Scattered drops turned steady and an icy wind picked up.  About fifteen feet away, the building we were waiting to enter offered a small triangular overhang.  The old-timer was the first to take cover, leaving his plastic crate to hold his place in line.  The father followed soon after as the wind forced rain past the double stroller's shabby shades and the baby woke again, crying and hungry.  

He pushed the stroller the ten steps to the overhang and sidled it as close as he could against the wall.  The old-timer scooted over to make room in the tiny triangle of shelter.  The rest of us in line, some with rain coats and umbrellas, watched this father without a coat, trying to protect his children while also mixing a bottle of formula.  We were rooted in place, rubberneckers, observing one small family's drama unfold. 

//

I can't name the force that held us in line, that kept us from offering to help or heading, en masse, to wait under a large catering tent nearby.  Whatever it was - fear, longing, desire - the feeling was palpable, like a force-field keeping us all apart, causing us each to suffer the storm in isolation, single-file in the passing cold and rain.  This force, I believe, thought I can't put my finger on its exact shape or name, is one of, if not the signature evil of our times.  Under its sway, as Naomi Shihab Nye predicts in her poem, 'Shoulders,' "the road will only be wide, the rain will never stop falling."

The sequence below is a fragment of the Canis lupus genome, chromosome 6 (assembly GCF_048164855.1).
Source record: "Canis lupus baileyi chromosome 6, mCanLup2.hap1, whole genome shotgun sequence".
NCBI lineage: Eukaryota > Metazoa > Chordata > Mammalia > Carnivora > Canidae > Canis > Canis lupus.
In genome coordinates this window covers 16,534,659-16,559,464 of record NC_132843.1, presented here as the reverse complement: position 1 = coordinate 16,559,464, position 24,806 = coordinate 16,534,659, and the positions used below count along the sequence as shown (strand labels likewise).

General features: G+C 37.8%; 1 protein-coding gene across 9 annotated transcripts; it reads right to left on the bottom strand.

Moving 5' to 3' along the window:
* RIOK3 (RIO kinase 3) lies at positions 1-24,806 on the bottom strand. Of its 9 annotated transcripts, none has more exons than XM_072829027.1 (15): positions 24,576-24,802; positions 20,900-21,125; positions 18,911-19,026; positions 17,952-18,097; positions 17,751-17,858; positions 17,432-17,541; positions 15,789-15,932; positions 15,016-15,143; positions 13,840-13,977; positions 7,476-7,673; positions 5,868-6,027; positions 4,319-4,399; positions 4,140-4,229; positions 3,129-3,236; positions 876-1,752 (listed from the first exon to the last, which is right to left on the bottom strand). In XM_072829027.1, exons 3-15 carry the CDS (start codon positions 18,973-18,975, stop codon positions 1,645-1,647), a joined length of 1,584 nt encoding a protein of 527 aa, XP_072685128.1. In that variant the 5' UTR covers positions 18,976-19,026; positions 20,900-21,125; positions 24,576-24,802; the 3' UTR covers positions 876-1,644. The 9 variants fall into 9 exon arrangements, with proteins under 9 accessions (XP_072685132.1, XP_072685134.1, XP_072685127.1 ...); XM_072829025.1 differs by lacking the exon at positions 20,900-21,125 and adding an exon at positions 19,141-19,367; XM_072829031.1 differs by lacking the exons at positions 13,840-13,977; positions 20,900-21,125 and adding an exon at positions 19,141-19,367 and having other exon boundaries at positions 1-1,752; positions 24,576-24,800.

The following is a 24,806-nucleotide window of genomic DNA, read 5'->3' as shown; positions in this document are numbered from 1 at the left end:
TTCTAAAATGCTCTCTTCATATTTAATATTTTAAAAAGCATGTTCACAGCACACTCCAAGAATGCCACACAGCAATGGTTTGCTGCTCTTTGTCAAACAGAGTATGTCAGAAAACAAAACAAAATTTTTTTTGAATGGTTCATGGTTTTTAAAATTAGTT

Somehow, we must kindle the courage, the imagination, necessary to enact an alternative to our chosen isolation.  What will it take for us to break out, to break through, to one another?

//

It was the way he curved his body over the stroller, the rounded defenselessness of his back as he leaned, rooting in the diaper bag; it was the way he sheltered them that caused my feet to move, that broke me out of line.  My feet moved, of their own accord, and then I was there, behind him, my body blocking him from the wind, my friend's umbrella held high at an angle over the two children and their dad.  

He turned, slightly, at my approach, acknowledged me with a nod, and carried on preparing the bottle, then feeding his infant son.  We stood close, awkwardly close in the small space, and didn't speak a word.  I smiled at the solemnly shy little girl with her deep brown eyes that drank in the world.